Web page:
“The high casualties suffered by my assault forces were primarily caused by their lack of training.
Even in the smallest action, there are always tactical tricks which can be used to save casualties, and these must be made known to the men.
It frequently happened that dash was used where caution was really needed, with, of course, casualties as the result. On the next occasion, when boldness was really required, the men would be over-cautious.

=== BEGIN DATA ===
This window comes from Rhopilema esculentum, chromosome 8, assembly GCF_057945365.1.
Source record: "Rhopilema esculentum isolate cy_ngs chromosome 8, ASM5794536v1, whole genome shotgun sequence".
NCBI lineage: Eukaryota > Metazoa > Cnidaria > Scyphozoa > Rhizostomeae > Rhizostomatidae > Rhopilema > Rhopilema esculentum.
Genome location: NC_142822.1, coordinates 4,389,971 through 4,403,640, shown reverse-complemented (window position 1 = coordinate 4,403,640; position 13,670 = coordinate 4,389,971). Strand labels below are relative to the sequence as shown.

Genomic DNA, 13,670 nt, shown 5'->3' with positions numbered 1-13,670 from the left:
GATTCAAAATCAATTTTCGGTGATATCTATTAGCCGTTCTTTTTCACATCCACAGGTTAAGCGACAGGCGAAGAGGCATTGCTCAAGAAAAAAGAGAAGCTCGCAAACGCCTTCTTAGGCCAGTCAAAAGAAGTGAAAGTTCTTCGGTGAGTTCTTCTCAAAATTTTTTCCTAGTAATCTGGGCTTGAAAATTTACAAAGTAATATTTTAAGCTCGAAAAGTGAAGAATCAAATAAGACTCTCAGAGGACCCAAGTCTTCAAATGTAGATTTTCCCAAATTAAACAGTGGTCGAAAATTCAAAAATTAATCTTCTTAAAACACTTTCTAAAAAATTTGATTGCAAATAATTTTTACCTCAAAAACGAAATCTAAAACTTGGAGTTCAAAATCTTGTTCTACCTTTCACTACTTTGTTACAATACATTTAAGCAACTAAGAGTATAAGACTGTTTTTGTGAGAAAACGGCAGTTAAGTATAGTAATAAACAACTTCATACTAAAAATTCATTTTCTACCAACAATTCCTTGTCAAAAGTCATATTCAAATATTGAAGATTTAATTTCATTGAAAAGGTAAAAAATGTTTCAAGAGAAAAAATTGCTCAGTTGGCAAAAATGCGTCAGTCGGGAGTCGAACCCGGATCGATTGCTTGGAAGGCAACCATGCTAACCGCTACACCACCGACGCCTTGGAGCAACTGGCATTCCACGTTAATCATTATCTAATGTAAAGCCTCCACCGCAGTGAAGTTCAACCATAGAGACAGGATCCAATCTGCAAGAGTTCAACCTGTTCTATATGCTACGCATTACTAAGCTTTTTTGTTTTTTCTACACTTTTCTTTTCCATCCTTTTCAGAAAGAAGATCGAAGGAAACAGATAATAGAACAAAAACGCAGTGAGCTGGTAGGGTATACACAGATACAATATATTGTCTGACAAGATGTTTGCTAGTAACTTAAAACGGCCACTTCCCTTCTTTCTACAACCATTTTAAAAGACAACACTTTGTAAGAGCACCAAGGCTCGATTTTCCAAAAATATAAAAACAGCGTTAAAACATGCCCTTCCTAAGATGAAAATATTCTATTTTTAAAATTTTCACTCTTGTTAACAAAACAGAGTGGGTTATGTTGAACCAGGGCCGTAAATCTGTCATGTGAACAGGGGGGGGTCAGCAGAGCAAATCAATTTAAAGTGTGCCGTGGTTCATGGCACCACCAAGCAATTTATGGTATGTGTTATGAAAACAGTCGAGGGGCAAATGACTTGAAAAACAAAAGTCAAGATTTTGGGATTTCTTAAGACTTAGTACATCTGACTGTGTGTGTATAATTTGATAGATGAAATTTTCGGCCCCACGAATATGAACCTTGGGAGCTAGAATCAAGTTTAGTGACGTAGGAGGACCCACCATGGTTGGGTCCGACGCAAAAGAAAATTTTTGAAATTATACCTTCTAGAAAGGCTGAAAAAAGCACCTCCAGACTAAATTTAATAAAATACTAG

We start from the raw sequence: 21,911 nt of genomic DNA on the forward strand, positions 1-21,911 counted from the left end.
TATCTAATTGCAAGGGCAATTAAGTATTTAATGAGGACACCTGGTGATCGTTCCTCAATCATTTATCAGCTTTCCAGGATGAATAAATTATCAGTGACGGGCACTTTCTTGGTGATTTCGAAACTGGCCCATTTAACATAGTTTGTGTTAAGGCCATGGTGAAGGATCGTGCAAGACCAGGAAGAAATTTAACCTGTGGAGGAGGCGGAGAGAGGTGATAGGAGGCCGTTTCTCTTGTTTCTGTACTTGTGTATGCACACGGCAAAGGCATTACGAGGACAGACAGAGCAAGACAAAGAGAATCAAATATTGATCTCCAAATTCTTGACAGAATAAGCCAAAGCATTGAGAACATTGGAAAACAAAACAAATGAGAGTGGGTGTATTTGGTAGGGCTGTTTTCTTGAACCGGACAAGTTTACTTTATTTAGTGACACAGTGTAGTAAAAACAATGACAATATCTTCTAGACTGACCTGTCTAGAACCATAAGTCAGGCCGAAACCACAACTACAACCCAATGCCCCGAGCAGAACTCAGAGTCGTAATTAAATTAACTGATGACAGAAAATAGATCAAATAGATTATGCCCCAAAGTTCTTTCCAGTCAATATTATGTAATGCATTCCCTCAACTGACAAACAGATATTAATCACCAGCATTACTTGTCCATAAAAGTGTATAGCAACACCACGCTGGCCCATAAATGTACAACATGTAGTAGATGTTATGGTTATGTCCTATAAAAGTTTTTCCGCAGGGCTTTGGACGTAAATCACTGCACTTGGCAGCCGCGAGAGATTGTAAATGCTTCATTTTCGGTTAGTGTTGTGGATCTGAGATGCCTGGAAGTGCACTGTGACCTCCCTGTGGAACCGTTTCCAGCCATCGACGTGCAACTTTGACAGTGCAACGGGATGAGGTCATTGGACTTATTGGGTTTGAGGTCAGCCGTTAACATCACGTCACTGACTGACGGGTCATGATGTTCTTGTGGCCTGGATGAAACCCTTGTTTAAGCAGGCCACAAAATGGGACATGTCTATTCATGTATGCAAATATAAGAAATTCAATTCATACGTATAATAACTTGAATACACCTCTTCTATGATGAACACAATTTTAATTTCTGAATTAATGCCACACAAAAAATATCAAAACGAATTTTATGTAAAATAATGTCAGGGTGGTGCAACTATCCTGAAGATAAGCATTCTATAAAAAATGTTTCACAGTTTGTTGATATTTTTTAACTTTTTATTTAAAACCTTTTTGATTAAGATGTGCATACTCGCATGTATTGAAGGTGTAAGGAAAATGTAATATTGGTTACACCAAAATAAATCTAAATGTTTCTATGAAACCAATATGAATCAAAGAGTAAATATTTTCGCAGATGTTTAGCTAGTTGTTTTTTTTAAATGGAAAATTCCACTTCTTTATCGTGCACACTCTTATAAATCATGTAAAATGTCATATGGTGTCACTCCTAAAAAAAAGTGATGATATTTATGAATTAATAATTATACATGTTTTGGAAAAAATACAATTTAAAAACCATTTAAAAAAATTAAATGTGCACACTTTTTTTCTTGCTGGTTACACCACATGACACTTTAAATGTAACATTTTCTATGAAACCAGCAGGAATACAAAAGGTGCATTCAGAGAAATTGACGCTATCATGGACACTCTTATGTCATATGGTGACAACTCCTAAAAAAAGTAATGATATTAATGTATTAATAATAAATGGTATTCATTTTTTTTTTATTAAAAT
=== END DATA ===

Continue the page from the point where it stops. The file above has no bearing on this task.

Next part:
In these small-scale infantry tactics in particular, what is wanted is a maximum of caution, combined with supreme dash at the right moment.” (Rommel, 1953, p.133).
Field-Marshal Erwin Rommel (the Desert Fox), World War I junior officer and World War II General, considered a brilliant military commander; adored by his troops and feared by his enemies.
Rommel, E., Liddel Hart, B.H. (ed) & Findlay, P. (trans) (1953) The Rommel Papers. St James’s Palace, London: Collins.